Former SMU and National Football League head coach Ron Meyer passes away

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Meyer, who died Tuesday at the age of 76, brought the Patriots' current offensive line coach, Dante Scarnecchia, with him from Southern Methodist University when he accepted the Patriots' coaching offer in 1982. The Rebels finished 11-0 that second season and were ranked No. 2 among small colleges by both AP and UPI, before losing to DE in the NCAA Division II semifinals. He was initially seen as a rising star in the college ranks despite the fact that the NCAA eventually issued the "death penalty" to the SMU program for infractions committed during Meyer's six-year tenure there.

He earned AFC Coach of the Year honors after taking over a team that finished with a league worst 2-14 record and leading New England to its first playoff appearance since 1978.

"I am sad to hear of Ron Meyer's passing", Patriots owner Robert Kraft said, per the team's website.

He went on to coach the Colts from 1986 to 1991, earning AFC Coach of the Year again in 1987.

The Patriots named Meyer head coach on January 15, 1982. He was a great man. Coach and his family are in my thoughts and prayers. In a game against the Dolphins that season, Meyer famously instructed a stadium worker to drive a snowplow on to the field to clear a spot for the holder on a field goal attempt. Meyer was hired when the Colts were 0-13 and after three seasons, they were 9-6 during another strike-shortened year.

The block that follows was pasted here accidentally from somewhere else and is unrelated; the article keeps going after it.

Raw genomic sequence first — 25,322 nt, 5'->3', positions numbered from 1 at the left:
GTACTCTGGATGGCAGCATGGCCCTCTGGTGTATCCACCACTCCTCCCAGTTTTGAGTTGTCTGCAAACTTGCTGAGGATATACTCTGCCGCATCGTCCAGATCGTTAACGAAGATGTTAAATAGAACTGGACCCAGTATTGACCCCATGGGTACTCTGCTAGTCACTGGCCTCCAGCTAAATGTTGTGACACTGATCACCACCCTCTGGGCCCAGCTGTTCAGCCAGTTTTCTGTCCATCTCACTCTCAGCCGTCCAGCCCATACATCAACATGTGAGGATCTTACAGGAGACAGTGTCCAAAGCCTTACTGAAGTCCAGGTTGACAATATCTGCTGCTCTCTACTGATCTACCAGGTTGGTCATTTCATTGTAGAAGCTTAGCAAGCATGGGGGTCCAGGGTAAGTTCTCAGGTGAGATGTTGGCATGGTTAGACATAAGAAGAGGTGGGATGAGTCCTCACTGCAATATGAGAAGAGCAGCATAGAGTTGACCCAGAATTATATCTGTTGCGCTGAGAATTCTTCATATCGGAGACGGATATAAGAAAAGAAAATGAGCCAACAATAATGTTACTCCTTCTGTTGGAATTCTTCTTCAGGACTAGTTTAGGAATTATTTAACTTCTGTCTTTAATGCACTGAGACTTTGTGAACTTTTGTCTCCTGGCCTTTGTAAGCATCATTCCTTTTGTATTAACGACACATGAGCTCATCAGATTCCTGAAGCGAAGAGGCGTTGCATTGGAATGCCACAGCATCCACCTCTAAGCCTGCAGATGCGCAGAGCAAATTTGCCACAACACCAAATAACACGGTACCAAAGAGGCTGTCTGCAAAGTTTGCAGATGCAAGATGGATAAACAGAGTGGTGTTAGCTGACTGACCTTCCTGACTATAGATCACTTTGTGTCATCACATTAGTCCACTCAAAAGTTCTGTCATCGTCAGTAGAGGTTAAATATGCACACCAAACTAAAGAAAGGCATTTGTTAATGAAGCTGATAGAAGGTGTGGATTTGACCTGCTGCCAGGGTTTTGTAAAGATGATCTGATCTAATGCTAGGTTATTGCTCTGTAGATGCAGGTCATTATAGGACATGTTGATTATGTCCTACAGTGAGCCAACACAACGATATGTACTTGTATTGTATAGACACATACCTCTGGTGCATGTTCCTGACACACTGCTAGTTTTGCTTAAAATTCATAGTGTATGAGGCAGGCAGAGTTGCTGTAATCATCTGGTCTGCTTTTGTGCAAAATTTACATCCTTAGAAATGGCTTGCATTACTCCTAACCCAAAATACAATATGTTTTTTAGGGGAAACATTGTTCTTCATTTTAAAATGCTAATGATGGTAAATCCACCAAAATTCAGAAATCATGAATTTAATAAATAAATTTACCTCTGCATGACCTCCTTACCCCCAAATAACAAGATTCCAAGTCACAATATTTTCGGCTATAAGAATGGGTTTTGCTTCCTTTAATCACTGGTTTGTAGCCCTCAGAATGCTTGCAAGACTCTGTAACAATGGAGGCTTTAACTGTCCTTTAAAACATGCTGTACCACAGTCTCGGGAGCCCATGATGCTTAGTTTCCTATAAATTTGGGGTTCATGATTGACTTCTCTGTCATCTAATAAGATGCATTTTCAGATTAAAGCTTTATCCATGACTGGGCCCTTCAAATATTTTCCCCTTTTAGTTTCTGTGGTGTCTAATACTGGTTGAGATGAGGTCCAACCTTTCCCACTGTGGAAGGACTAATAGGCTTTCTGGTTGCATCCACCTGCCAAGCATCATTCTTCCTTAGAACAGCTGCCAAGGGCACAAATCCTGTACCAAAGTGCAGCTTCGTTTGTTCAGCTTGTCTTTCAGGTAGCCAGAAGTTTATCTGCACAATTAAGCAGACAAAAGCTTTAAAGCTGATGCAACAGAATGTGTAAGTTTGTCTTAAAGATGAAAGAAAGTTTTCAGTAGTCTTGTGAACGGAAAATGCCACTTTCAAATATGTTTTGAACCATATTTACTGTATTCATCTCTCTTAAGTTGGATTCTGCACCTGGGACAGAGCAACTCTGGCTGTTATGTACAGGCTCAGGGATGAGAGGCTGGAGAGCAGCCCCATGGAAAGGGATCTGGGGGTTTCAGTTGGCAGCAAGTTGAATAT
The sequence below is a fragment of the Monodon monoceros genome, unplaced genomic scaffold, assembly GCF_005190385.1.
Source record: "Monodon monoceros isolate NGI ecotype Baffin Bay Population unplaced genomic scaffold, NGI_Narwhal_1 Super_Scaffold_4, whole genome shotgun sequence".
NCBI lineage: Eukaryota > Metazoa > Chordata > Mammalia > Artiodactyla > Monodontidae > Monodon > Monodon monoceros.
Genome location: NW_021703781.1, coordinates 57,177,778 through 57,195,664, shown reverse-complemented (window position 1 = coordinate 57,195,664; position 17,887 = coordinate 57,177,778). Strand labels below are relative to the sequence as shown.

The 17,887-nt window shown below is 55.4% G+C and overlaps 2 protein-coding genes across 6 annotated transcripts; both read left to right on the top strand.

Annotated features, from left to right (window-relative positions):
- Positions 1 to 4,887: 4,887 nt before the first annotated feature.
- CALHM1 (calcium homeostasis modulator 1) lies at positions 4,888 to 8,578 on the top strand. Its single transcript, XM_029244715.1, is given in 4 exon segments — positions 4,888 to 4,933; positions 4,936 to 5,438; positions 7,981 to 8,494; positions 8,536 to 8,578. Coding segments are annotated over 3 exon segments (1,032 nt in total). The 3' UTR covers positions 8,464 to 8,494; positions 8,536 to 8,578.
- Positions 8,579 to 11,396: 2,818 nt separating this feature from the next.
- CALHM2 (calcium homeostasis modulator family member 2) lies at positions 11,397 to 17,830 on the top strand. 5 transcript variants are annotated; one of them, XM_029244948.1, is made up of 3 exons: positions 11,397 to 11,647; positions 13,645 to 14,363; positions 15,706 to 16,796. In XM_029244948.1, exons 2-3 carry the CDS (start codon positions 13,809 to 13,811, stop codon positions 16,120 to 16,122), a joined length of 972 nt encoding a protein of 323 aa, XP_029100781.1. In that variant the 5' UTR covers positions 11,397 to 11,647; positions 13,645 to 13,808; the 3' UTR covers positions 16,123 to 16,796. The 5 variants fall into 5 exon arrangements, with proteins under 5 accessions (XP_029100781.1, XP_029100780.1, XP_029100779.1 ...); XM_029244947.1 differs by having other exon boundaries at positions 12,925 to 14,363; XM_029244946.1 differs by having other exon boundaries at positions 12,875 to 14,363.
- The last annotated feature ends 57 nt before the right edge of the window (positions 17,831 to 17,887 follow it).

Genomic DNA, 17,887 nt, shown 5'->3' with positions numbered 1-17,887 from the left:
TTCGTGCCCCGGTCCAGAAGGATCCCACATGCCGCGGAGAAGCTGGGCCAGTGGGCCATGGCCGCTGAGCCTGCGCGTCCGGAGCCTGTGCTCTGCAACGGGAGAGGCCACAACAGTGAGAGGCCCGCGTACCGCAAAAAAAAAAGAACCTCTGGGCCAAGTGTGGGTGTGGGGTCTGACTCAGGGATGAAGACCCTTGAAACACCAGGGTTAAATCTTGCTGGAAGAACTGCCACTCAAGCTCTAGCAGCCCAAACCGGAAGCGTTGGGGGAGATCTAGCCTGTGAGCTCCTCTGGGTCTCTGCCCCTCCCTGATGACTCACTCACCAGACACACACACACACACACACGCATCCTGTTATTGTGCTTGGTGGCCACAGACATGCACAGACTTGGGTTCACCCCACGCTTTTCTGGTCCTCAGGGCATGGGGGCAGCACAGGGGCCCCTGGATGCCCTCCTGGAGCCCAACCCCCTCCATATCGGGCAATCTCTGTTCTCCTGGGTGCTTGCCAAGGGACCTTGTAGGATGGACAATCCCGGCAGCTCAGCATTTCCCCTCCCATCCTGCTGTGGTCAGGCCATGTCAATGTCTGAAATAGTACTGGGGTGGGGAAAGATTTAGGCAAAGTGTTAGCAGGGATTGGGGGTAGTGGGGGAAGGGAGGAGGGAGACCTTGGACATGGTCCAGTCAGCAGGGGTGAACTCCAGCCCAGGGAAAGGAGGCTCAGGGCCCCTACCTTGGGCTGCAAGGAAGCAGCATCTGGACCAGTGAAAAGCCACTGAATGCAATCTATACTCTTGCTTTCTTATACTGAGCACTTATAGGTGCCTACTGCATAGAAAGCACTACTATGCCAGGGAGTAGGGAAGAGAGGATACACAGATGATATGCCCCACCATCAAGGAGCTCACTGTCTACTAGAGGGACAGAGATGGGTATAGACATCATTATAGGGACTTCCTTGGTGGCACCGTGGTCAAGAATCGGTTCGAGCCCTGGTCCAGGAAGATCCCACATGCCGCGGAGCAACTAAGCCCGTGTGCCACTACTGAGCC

He was sacked after a 5-3 start in 1984 and accepted the coaching position in Indianapolis late in 1986 after the Colts started 0-13. Meyer posted a 34-32-1 record in Dallas before putting up a 54-50 mark in the NFL.

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Meyer was born in Columbus, Ohio, on February 17, 1941.

Meyer played quarterback and defensive back in the early 1960s at Purdue, where his coaching career began.

He started at Penn High School in IN before receiving a job as an assistant at Purdue. He went on to be named the head coach at the University of Nevada - Las Vegas in 1973.

He also served a stint coaching in the short-lived XFL.

Offensive guard John Hannah, a future member of the Pro Football Hall of Fame, was so put off by Meyer's mannerisms and supposed lack of organization that he remained at his Alabama home at the start of a training camp.

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